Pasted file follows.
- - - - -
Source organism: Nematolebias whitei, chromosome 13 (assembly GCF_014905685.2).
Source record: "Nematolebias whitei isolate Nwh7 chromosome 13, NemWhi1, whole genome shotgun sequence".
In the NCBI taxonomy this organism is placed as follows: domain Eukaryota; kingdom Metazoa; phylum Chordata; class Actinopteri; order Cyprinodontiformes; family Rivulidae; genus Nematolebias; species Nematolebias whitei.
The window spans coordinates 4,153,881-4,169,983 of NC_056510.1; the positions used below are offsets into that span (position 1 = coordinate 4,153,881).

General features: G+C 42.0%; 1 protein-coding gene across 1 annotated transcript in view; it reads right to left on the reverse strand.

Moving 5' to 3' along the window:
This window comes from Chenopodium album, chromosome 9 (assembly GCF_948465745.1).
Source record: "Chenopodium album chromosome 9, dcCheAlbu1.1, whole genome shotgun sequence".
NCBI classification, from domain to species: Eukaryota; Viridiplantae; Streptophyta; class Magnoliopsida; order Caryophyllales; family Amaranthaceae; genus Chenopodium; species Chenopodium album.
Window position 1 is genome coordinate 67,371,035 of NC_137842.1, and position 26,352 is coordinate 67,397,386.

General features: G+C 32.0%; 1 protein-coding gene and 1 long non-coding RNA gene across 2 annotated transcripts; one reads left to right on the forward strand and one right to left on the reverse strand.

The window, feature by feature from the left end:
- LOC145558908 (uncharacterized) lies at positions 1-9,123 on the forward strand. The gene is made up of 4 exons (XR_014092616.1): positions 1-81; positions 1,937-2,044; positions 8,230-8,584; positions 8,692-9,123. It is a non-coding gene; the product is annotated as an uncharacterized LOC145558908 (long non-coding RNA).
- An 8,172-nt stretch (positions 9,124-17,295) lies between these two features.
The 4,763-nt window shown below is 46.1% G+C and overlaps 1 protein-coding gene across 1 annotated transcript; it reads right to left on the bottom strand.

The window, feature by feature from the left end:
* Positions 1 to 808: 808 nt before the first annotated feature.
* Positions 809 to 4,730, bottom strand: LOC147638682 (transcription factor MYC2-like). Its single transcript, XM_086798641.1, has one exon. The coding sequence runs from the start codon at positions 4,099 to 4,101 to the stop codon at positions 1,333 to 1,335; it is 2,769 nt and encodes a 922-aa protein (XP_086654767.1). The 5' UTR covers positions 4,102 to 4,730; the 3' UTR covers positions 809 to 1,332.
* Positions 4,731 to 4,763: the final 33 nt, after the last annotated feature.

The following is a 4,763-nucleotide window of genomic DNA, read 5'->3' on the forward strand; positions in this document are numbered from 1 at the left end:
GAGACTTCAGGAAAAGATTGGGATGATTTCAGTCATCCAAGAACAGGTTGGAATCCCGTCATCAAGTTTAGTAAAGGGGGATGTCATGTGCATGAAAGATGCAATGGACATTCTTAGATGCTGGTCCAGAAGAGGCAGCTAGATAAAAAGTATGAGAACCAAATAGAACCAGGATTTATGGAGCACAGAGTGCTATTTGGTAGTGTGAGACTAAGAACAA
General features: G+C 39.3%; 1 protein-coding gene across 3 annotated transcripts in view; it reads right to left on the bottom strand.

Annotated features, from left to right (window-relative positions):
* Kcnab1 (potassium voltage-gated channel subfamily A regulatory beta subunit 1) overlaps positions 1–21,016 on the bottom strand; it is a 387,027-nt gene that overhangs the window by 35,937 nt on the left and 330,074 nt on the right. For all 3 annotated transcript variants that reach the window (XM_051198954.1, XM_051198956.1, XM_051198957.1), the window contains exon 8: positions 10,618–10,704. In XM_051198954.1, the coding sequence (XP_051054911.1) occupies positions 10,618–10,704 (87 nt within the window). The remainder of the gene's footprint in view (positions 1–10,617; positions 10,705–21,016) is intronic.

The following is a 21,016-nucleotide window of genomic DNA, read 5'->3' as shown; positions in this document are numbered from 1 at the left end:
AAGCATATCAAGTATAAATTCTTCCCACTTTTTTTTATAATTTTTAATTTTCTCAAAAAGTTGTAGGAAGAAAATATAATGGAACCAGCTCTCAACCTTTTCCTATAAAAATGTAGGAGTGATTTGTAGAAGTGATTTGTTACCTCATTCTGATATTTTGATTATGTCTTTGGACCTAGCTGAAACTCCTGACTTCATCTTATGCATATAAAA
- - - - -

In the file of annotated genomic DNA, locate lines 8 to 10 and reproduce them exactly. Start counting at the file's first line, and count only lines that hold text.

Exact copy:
Source record: "Chenopodium album chromosome 9, dcCheAlbu1.1, whole genome shotgun sequence".
NCBI classification, from domain to species: Eukaryota; Viridiplantae; Streptophyta; class Magnoliopsida; order Caryophyllales; family Amaranthaceae; genus Chenopodium; species Chenopodium album.
Window position 1 is genome coordinate 67,371,035 of NC_137842.1, and position 26,352 is coordinate 67,397,386.